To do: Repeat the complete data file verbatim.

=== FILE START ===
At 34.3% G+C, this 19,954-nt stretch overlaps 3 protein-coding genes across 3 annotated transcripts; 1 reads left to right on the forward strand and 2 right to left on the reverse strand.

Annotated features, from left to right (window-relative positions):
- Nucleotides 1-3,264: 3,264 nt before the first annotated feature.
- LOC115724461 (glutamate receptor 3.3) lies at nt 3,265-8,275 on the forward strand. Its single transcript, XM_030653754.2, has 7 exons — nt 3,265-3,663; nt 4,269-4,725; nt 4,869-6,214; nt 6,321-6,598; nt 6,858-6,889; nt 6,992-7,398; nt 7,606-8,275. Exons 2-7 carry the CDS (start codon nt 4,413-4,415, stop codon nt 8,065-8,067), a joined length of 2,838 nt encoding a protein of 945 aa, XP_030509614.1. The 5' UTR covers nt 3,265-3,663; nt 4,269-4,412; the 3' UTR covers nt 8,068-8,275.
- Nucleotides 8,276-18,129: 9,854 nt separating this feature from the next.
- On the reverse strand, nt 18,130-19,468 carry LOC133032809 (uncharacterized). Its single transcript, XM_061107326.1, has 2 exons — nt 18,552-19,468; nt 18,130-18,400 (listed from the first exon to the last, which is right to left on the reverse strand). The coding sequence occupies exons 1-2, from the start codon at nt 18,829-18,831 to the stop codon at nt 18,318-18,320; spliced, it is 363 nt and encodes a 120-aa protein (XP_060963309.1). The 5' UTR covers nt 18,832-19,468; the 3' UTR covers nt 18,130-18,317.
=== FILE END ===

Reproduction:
At 34.3% G+C, this 19,954-nt stretch overlaps 3 protein-coding genes across 3 annotated transcripts; 1 reads left to right on the forward strand and 2 right to left on the reverse strand.

Annotated features, from left to right (window-relative positions):
- Nucleotides 1-3,264: 3,264 nt before the first annotated feature.
- LOC115724461 (glutamate receptor 3.3) lies at nt 3,265-8,275 on the forward strand. Its single transcript, XM_030653754.2, has 7 exons — nt 3,265-3,663; nt 4,269-4,725; nt 4,869-6,214; nt 6,321-6,598; nt 6,858-6,889; nt 6,992-7,398; nt 7,606-8,275. Exons 2-7 carry the CDS (start codon nt 4,413-4,415, stop codon nt 8,065-8,067), a joined length of 2,838 nt encoding a protein of 945 aa, XP_030509614.1. The 5' UTR covers nt 3,265-3,663; nt 4,269-4,412; the 3' UTR covers nt 8,068-8,275.
- Nucleotides 8,276-18,129: 9,854 nt separating this feature from the next.
- On the reverse strand, nt 18,130-19,468 carry LOC133032809 (uncharacterized). Its single transcript, XM_061107326.1, has 2 exons — nt 18,552-19,468; nt 18,130-18,400 (listed from the first exon to the last, which is right to left on the reverse strand). The coding sequence occupies exons 1-2, from the start codon at nt 18,829-18,831 to the stop codon at nt 18,318-18,320; spliced, it is 363 nt and encodes a 120-aa protein (XP_060963309.1). The 5' UTR covers nt 18,832-19,468; the 3' UTR covers nt 18,130-18,317.